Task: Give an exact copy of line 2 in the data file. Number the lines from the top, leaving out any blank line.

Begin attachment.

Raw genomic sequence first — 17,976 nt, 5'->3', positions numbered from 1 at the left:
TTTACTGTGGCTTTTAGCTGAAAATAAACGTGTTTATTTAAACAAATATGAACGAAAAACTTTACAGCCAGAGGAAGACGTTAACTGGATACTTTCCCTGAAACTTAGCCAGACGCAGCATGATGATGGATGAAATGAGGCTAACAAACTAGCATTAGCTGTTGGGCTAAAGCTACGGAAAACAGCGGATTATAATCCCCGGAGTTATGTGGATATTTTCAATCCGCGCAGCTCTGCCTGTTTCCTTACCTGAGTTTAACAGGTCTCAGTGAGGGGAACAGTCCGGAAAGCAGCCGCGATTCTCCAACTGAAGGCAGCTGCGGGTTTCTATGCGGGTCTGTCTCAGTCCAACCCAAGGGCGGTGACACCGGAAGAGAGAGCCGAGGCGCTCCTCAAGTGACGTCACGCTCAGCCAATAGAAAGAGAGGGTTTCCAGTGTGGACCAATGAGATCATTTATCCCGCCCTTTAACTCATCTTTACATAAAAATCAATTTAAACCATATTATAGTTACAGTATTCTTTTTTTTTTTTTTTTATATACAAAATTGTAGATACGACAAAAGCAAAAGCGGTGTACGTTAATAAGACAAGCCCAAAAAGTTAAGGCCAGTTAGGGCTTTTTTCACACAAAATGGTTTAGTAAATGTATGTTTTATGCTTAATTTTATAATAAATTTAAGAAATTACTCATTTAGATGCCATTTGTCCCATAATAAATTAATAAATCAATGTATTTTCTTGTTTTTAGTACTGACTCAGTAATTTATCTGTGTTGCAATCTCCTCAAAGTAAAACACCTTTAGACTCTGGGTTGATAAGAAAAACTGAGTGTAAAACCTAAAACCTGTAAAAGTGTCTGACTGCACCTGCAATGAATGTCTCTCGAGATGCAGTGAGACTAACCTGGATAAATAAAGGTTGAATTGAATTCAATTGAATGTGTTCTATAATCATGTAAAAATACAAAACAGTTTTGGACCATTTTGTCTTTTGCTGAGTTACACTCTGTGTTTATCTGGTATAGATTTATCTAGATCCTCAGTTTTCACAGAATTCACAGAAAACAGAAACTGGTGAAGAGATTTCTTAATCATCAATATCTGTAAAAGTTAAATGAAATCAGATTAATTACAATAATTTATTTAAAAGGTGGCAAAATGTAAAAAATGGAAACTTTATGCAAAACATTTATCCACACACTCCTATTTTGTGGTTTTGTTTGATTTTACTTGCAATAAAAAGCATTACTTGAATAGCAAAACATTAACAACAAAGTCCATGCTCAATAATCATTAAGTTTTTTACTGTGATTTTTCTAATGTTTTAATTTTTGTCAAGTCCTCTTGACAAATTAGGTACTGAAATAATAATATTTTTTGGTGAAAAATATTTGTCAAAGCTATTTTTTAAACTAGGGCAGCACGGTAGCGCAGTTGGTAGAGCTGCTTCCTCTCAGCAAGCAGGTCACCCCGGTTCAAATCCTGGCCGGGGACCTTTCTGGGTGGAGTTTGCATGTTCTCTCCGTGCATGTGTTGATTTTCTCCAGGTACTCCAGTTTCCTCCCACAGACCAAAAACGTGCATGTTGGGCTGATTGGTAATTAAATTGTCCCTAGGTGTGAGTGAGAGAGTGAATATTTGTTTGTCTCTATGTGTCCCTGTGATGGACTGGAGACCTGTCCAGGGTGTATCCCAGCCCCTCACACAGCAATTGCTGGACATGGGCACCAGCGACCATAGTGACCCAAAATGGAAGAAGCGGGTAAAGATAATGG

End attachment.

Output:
TTTACTGTGGCTTTTAGCTGAAAATAAACGTGTTTATTTAAACAAATATGAACGAAAAACTTTACAGCCAGAGGAAGACGTTAACTGGATACTTTCCCTGAAACTTAGCCAGACGCAGCATGATGATGGATGAAATGAGGCTAACAAACTAGCATTAGCTGTTGGGCTAAAGCTACGGAAAACAGCGGATTATAATCCCCGGAGTTATGTGGATATTTTCAATCCGCGCAGCTCTGCCTGTTTCCTTACCTGAGTTTAACAGGTCTCAGTGAGGGGAACAGTCCGGAAAGCAGCCGCGATTCTCCAACTGAAGGCAGCTGCGGGTTTCTATGCGGGTCTGTCTCAGTCCAACCCAAGGGCGGTGACACCGGAAGAGAGAGCCGAGGCGCTCCTCAAGTGACGTCACGCTCAGCCAATAGAAAGAGAGGGTTTCCAGTGTGGACCAATGAGATCATTTATCCCGCCCTTTAACTCATCTTTACATAAAAATCAATTTAAACCATATTATAGTTACAGTATTCTTTTTTTTTTTTTTTTATATACAAAATTGTAGATACGACAAAAGCAAAAGCGGTGTACGTTAATAAGACAAGCCCAAAAAGTTAAGGCCAGTTAGGGCTTTTTTCACACAAAATGGTTTAGTAAATGTATGTTTTATGCTTAATTTTATAATAAATTTAAGAAATTACTCATTTAGATGCCATTTGTCCCATAATAAATTAATAAATCAATGTATTTTCTTGTTTTTAGTACTGACTCAGTAATTTATCTGTGTTGCAATCTCCTCAAAGTAAAACACCTTTAGACTCTGGGTTGATAAGAAAAACTGAGTGTAAAACCTAAAACCTGTAAAAGTGTCTGACTGCACCTGCAATGAATGTCTCTCGAGATGCAGTGAGACTAACCTGGATAAATAAAGGTTGAATTGAATTCAATTGAATGTGTTCTATAATCATGTAAAAATACAAAACAGTTTTGGACCATTTTGTCTTTTGCTGAGTTACACTCTGTGTTTATCTGGTATAGATTTATCTAGATCCTCAGTTTTCACAGAATTCACAGAAAACAGAAACTGGTGAAGAGATTTCTTAATCATCAATATCTGTAAAAGTTAAATGAAATCAGATTAATTACAATAATTTATTTAAAAGGTGGCAAAATGTAAAAAATGGAAACTTTATGCAAAACATTTATCCACACACTCCTATTTTGTGGTTTTGTTTGATTTTACTTGCAATAAAAAGCATTACTTGAATAGCAAAACATTAACAACAAAGTCCATGCTCAATAATCATTAAGTTTTTTACTGTGATTTTTCTAATGTTTTAATTTTTGTCAAGTCCTCTTGACAAATTAGGTACTGAAATAATAATATTTTTTGGTGAAAAATATTTGTCAAAGCTATTTTTTAAACTAGGGCAGCACGGTAGCGCAGTTGGTAGAGCTGCTTCCTCTCAGCAAGCAGGTCACCCCGGTTCAAATCCTGGCCGGGGACCTTTCTGGGTGGAGTTTGCATGTTCTCTCCGTGCATGTGTTGATTTTCTCCAGGTACTCCAGTTTCCTCCCACAGACCAAAAACGTGCATGTTGGGCTGATTGGTAATTAAATTGTCCCTAGGTGTGAGTGAGAGAGTGAATATTTGTTTGTCTCTATGTGTCCCTGTGATGGACTGGAGACCTGTCCAGGGTGTATCCCAGCCCCTCACACAGCAATTGCTGGACATGGGCACCAGCGACCATAGTGACCCAAAATGGAAGAAGCGGGTAAAGATAATGG